People prefer iPods to biometric passports
Anyone for an iDcard?
The Home Office has tried to frighten people into taking its identity plans seriously by publishing a marketing survey it said proved their passports were easy targets for ruthless criminals.
People care more about their iPods and mobile phones than their passports, according to an Identity and Passport Service (IPS) survey, making passports an easy target for criminals.
The IPS survey found that, "when put on the spot" by government-commissioned inquisitors, half of all young adults had no idea where their passport was.
"Only half...could say where their passport was without having to think or look for it," an IPS statement said. Yet 72 per cent of young adults knew exactly where their iPods and mobile phones were.
IPS director Bernard Herdan said: "While young people are rightly concerned about the whereabouts of their phones and iPods, it seems too many still underestimate the potential consequences of losing their passport."
The IPS survey also found that two thirds of people couldn't say when their passport was due for renewal.
But how does the government persuade people to care enough about their identity papers, or cards or passports, to carry them constantly? Or to renew their passport so enough people get biometric passports that the whole scheme is not deemed a failure?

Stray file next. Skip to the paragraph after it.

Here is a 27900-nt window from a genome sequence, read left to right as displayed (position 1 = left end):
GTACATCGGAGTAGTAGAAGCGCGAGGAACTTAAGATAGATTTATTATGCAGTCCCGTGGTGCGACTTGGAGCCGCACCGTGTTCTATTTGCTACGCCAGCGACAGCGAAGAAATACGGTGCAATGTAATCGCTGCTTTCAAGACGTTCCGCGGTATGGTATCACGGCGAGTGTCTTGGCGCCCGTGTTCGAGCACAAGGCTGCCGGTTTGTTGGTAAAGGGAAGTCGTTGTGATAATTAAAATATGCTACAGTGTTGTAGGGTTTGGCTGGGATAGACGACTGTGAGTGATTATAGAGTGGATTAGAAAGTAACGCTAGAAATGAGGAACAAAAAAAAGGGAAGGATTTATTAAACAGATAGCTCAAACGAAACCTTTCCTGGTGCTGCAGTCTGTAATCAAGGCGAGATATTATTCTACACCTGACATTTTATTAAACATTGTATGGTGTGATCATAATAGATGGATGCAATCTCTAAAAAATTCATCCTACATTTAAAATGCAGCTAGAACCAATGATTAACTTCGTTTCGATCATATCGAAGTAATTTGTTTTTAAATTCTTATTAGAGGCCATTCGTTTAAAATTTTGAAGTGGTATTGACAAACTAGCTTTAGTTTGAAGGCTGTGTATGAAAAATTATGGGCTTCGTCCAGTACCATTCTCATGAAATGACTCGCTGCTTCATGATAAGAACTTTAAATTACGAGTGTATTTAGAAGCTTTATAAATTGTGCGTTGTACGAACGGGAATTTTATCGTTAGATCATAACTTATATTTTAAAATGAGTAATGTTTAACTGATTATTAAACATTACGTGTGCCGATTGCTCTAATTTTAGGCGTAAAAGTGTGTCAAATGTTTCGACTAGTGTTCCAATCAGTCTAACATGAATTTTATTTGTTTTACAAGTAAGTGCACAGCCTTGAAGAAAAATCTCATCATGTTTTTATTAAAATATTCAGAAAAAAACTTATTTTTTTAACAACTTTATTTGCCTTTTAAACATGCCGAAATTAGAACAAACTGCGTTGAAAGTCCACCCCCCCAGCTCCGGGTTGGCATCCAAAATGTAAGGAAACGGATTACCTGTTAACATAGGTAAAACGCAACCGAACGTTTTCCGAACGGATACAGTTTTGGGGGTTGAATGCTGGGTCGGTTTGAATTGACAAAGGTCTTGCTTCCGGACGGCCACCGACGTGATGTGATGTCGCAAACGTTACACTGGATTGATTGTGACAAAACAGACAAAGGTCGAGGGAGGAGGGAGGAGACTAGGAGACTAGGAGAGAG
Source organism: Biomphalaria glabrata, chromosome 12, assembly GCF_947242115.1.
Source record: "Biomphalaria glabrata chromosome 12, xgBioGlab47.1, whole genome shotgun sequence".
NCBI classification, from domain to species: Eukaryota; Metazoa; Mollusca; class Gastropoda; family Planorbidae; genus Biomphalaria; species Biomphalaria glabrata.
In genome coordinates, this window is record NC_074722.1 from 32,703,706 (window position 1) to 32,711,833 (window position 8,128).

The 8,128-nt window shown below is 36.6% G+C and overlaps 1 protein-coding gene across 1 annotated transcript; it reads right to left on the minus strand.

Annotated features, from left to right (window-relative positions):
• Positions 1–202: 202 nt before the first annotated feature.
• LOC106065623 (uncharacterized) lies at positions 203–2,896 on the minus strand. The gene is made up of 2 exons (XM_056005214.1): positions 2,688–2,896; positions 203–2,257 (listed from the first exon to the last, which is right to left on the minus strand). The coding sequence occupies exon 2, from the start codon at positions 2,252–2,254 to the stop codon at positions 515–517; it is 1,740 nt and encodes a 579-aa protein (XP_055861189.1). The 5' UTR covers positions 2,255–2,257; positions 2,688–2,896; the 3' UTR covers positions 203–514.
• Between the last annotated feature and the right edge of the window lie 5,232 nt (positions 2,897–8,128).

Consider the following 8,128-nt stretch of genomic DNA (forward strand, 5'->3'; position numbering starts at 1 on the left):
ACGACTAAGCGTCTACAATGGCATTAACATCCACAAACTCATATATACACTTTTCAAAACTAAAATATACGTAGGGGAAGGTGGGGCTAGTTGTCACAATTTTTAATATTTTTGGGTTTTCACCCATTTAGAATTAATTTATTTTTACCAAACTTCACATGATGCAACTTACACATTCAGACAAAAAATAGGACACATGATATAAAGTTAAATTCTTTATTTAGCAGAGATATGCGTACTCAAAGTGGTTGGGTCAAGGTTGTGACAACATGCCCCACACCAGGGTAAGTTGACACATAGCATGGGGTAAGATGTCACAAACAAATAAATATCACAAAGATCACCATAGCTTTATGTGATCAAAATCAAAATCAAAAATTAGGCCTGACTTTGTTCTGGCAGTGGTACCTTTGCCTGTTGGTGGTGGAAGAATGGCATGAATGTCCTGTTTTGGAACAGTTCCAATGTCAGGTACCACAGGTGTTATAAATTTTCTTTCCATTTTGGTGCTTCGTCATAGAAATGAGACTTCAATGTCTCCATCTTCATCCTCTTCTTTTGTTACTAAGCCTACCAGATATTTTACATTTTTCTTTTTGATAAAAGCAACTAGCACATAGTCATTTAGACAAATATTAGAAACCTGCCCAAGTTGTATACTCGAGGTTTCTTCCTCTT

Aside from fear, there's not much else the Home Office can use without sounding desperate, as was demonstrated by the reasons Herdan gave why people should care about their passports as much as their gadgets.
"Losing an iPod may mean you can't listen to your favourite track, but besides making you a target for fraudsters, a lost or stolen passport could mean missing out on a trip abroad, be it the start of a gap year, or just a fun trip to the sun," he said.
How are people taking to the IPS' biometric passport, we wonder? ®